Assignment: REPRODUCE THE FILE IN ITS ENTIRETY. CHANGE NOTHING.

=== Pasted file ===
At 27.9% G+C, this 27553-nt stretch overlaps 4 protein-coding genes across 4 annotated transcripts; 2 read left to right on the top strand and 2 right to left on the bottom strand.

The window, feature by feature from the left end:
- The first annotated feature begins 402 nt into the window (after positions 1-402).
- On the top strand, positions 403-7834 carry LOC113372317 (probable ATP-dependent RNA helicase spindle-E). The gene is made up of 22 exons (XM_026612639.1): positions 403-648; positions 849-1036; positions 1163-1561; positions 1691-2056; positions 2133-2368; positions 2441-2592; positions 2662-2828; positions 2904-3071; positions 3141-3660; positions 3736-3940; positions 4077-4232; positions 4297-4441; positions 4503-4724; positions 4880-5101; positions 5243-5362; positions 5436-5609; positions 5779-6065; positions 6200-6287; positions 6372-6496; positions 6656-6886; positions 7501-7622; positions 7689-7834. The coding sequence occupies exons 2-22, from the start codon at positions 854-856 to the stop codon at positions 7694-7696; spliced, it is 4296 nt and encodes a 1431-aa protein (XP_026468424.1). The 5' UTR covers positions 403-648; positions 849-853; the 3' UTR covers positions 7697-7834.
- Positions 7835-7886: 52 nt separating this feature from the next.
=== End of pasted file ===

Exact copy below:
At 27.9% G+C, this 27553-nt stretch overlaps 4 protein-coding genes across 4 annotated transcripts; 2 read left to right on the top strand and 2 right to left on the bottom strand.

The window, feature by feature from the left end:
- The first annotated feature begins 402 nt into the window (after positions 1-402).
- On the top strand, positions 403-7834 carry LOC113372317 (probable ATP-dependent RNA helicase spindle-E). The gene is made up of 22 exons (XM_026612639.1): positions 403-648; positions 849-1036; positions 1163-1561; positions 1691-2056; positions 2133-2368; positions 2441-2592; positions 2662-2828; positions 2904-3071; positions 3141-3660; positions 3736-3940; positions 4077-4232; positions 4297-4441; positions 4503-4724; positions 4880-5101; positions 5243-5362; positions 5436-5609; positions 5779-6065; positions 6200-6287; positions 6372-6496; positions 6656-6886; positions 7501-7622; positions 7689-7834. The coding sequence occupies exons 2-22, from the start codon at positions 854-856 to the stop codon at positions 7694-7696; spliced, it is 4296 nt and encodes a 1431-aa protein (XP_026468424.1). The 5' UTR covers positions 403-648; positions 849-853; the 3' UTR covers positions 7697-7834.
- Positions 7835-7886: 52 nt separating this feature from the next.